Troubled Credit Suisse To Borrow up to US$54bn from Swiss Central Bank
Troubled banking giant Credit Suisse says it will borrow up to US$54bn (billion) from the Swiss central bank to shore up its finances.
The lender said it was taking decisive action to strengthen its liquidity as it looked to become a simpler bank, the BBC reported.
Shares in Credit Suisse fell 24% on Wednesday after it said it had found "weakness" in its financial reporting.
This prompted a general sell off on European markets, and fears of a wider financial crisis.
Credit Suisse said its borrowing measures demonstrated "decisive action to strengthen (the bank)."
"My team and I are resolved to move forward rapidly to deliver a simpler and more focused bank built around client needs," Credit Suisse's chief executive Ulrich Koerner said in a statement.
Problems in the banking sector surfaced in the US last week with the collapse of Silicon Valley Bank, the country's 16th-largest bank, followed two days later by the collapse of Signature Bank, the BBC reported.
After Credit Suisse shares plunged on Wednesday, a major investor, the Saudi National Bank, said it would not inject further funds into the Swiss lender.
The worries spread across financial markets with all major indexes falling sharply.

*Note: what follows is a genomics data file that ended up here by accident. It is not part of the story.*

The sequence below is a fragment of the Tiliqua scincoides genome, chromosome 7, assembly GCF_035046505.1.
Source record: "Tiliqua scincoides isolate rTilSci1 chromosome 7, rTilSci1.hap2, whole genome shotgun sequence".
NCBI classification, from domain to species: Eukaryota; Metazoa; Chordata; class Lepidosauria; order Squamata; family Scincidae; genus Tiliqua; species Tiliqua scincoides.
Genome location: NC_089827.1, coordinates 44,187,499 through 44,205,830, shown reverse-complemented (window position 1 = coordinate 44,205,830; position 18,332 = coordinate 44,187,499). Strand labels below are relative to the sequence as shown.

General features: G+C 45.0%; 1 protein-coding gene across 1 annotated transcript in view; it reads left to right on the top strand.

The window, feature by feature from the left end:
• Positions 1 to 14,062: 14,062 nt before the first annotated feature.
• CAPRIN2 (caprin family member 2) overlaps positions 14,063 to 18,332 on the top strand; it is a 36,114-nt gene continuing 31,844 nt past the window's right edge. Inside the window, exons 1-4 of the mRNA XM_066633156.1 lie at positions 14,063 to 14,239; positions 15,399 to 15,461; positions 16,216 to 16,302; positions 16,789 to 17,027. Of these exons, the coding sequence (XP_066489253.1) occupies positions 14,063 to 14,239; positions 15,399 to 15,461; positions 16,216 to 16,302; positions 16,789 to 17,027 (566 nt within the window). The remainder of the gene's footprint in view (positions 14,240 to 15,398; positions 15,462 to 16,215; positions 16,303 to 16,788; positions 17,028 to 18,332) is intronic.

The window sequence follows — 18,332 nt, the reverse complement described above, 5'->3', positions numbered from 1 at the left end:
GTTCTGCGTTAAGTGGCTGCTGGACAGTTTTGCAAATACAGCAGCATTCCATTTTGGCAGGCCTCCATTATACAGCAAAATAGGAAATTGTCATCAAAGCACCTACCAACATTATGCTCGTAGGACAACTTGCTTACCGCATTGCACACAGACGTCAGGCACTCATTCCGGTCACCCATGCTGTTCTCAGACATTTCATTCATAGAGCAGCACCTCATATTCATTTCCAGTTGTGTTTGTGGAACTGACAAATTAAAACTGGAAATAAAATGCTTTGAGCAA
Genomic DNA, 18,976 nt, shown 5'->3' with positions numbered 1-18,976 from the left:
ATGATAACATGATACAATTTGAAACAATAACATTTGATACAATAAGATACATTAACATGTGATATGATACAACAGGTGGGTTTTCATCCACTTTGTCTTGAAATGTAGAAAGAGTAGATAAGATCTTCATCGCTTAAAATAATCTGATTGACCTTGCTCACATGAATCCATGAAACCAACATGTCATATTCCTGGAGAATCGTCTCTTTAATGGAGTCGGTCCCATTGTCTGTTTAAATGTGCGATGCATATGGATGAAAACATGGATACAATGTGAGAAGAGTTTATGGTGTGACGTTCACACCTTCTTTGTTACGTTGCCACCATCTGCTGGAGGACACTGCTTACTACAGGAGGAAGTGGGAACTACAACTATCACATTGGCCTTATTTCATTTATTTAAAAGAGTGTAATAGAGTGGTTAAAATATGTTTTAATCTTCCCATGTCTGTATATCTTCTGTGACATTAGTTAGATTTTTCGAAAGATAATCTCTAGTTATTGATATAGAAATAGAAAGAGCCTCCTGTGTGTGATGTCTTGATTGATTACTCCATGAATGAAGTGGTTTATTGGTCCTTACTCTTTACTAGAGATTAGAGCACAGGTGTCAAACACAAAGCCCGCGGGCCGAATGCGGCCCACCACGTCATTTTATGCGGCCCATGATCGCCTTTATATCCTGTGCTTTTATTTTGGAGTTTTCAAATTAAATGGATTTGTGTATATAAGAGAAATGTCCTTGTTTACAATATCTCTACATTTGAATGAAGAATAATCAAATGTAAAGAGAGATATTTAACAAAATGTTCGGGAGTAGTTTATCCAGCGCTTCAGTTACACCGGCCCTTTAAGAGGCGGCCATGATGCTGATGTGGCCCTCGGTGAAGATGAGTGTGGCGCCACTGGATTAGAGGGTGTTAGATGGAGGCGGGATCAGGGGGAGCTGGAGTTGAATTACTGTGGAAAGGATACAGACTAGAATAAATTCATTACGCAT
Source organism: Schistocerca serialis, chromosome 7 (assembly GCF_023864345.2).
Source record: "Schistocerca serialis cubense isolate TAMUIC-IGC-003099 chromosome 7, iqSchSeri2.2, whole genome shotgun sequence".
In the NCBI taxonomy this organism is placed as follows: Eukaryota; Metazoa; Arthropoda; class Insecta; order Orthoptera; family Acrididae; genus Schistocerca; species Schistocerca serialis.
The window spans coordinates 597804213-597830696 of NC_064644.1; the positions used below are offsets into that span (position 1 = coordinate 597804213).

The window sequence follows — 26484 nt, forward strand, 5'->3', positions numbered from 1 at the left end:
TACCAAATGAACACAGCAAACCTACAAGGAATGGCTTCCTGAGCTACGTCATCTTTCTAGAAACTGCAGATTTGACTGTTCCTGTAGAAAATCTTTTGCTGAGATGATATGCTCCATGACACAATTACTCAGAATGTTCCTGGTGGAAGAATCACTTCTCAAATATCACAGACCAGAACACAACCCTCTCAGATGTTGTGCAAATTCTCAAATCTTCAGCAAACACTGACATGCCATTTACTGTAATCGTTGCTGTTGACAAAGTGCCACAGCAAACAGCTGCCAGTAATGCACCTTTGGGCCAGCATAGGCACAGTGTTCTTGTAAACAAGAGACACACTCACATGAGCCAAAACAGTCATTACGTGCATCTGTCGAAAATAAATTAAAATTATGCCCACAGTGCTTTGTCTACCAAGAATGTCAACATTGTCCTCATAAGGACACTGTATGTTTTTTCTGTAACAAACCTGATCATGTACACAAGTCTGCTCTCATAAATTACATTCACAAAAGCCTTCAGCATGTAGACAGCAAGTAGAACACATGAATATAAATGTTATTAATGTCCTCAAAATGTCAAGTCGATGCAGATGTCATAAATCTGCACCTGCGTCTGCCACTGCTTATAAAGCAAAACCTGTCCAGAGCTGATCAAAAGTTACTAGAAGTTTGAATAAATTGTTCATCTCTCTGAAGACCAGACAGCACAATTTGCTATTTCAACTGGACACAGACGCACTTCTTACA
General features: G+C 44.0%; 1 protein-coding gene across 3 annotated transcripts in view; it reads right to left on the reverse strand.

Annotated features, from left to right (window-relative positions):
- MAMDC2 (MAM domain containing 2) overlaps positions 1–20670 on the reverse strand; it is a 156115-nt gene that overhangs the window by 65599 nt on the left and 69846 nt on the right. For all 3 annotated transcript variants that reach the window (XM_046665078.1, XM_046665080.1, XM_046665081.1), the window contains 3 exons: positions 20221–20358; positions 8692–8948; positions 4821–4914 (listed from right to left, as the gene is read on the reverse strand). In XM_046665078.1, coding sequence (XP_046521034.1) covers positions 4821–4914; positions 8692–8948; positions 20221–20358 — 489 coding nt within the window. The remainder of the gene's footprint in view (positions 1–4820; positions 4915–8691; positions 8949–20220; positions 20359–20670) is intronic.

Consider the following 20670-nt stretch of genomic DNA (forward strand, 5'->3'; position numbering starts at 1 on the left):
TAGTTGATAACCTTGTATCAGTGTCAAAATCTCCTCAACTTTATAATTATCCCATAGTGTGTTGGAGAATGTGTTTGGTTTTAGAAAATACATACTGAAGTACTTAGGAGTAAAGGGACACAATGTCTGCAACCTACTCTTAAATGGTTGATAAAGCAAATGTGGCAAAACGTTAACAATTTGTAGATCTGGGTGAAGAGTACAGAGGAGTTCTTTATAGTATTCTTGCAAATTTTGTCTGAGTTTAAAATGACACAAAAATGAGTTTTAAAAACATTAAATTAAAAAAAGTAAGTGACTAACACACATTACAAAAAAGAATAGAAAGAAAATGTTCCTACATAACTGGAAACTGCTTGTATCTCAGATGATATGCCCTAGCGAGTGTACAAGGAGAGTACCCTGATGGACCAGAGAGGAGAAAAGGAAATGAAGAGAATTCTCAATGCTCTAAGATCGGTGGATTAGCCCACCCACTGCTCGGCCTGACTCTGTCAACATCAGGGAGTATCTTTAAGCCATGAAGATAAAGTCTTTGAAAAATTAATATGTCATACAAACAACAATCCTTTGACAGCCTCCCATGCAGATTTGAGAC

"The problems in Credit Suisse once more raise the question whether this is the beginning of a global crisis or just another 'idiosyncratic' case," wrote Andrew Kenningham of Capital Economics.
The Swiss National Bank, which is Switzerland's central bank, and the Swiss Financial Market Supervisory Authority sought to calm investor fears, saying they were ready to help Credit Suisse if necessary, the BBC reported.
Strict rules apply to Swiss financial institutions to 'ensure their stability' and Credit Suisse meets the requirements for banks considered systemically important, the regulators said.
"There are no indications of a direct risk of contagion for Swiss institutions due to the current turmoil in the US banking market," they said in a joint statement.
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